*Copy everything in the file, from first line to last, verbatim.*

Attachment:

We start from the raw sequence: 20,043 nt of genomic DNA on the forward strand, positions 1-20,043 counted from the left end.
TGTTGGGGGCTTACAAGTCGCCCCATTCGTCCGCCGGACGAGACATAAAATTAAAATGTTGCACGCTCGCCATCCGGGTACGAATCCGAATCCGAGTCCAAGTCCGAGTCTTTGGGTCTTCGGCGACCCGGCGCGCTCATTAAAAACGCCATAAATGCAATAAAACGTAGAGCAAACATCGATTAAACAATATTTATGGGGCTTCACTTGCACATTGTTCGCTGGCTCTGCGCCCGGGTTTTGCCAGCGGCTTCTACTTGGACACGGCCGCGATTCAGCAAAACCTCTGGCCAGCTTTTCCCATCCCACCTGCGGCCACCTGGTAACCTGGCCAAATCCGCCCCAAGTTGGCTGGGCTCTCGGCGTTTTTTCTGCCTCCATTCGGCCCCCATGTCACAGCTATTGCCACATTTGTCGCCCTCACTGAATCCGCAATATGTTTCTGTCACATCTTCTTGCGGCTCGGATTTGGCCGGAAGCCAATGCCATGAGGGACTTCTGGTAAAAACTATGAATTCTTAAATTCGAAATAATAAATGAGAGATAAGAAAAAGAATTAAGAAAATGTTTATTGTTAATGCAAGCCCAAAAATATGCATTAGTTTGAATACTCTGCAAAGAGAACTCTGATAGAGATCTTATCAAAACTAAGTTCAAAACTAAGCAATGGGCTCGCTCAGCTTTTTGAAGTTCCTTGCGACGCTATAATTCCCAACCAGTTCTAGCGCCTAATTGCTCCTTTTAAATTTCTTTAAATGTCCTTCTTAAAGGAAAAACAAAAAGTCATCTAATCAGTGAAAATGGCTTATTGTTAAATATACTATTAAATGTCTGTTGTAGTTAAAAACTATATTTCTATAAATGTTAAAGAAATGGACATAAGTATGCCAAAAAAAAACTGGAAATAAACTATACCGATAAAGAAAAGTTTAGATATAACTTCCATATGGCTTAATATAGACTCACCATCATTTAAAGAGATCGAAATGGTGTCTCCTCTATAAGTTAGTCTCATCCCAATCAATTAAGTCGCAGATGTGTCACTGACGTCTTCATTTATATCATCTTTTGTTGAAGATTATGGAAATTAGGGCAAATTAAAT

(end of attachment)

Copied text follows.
We start from the raw sequence: 20,043 nt of genomic DNA on the forward strand, positions 1-20,043 counted from the left end.
TGTTGGGGGCTTACAAGTCGCCCCATTCGTCCGCCGGACGAGACATAAAATTAAAATGTTGCACGCTCGCCATCCGGGTACGAATCCGAATCCGAGTCCAAGTCCGAGTCTTTGGGTCTTCGGCGACCCGGCGCGCTCATTAAAAACGCCATAAATGCAATAAAACGTAGAGCAAACATCGATTAAACAATATTTATGGGGCTTCACTTGCACATTGTTCGCTGGCTCTGCGCCCGGGTTTTGCCAGCGGCTTCTACTTGGACACGGCCGCGATTCAGCAAAACCTCTGGCCAGCTTTTCCCATCCCACCTGCGGCCACCTGGTAACCTGGCCAAATCCGCCCCAAGTTGGCTGGGCTCTCGGCGTTTTTTCTGCCTCCATTCGGCCCCCATGTCACAGCTATTGCCACATTTGTCGCCCTCACTGAATCCGCAATATGTTTCTGTCACATCTTCTTGCGGCTCGGATTTGGCCGGAAGCCAATGCCATGAGGGACTTCTGGTAAAAACTATGAATTCTTAAATTCGAAATAATAAATGAGAGATAAGAAAAAGAATTAAGAAAATGTTTATTGTTAATGCAAGCCCAAAAATATGCATTAGTTTGAATACTCTGCAAAGAGAACTCTGATAGAGATCTTATCAAAACTAAGTTCAAAACTAAGCAATGGGCTCGCTCAGCTTTTTGAAGTTCCTTGCGACGCTATAATTCCCAACCAGTTCTAGCGCCTAATTGCTCCTTTTAAATTTCTTTAAATGTCCTTCTTAAAGGAAAAACAAAAAGTCATCTAATCAGTGAAAATGGCTTATTGTTAAATATACTATTAAATGTCTGTTGTAGTTAAAAACTATATTTCTATAAATGTTAAAGAAATGGACATAAGTATGCCAAAAAAAAACTGGAAATAAACTATACCGATAAAGAAAAGTTTAGATATAACTTCCATATGGCTTAATATAGACTCACCATCATTTAAAGAGATCGAAATGGTGTCTCCTCTATAAGTTAGTCTCATCCCAATCAATTAAGTCGCAGATGTGTCACTGACGTCTTCATTTATATCATCTTTTGTTGAAGATTATGGAAATTAGGGCAAATTAAAT